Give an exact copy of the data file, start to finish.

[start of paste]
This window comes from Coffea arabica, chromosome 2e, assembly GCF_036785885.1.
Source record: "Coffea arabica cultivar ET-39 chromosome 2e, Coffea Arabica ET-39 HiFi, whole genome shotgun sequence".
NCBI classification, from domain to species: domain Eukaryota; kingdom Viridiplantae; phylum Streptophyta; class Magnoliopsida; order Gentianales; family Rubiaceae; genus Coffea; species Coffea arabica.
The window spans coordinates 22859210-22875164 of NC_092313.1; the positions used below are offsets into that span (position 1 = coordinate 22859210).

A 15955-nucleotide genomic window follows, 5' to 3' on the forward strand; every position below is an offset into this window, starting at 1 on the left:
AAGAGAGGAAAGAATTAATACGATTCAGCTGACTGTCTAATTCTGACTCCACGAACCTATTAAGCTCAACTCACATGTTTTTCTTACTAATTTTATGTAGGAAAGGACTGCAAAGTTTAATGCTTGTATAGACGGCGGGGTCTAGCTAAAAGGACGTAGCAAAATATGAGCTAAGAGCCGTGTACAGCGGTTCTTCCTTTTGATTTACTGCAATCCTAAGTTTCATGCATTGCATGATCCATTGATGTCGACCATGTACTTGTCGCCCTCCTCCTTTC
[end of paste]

This window comes from Coffea arabica, chromosome 2e, assembly GCF_036785885.1.
Source record: "Coffea arabica cultivar ET-39 chromosome 2e, Coffea Arabica ET-39 HiFi, whole genome shotgun sequence".
NCBI classification, from domain to species: domain Eukaryota; kingdom Viridiplantae; phylum Streptophyta; class Magnoliopsida; order Gentianales; family Rubiaceae; genus Coffea; species Coffea arabica.
The window spans coordinates 22859210-22875164 of NC_092313.1; the positions used below are offsets into that span (position 1 = coordinate 22859210).

A 15955-nucleotide genomic window follows, 5' to 3' on the forward strand; every position below is an offset into this window, starting at 1 on the left:
AAGAGAGGAAAGAATTAATACGATTCAGCTGACTGTCTAATTCTGACTCCACGAACCTATTAAGCTCAACTCACATGTTTTTCTTACTAATTTTATGTAGGAAAGGACTGCAAAGTTTAATGCTTGTATAGACGGCGGGGTCTAGCTAAAAGGACGTAGCAAAATATGAGCTAAGAGCCGTGTACAGCGGTTCTTCCTTTTGATTTACTGCAATCCTAAGTTTCATGCATTGCATGATCCATTGATGTCGACCATGTACTTGTCGCCCTCCTCCTTTC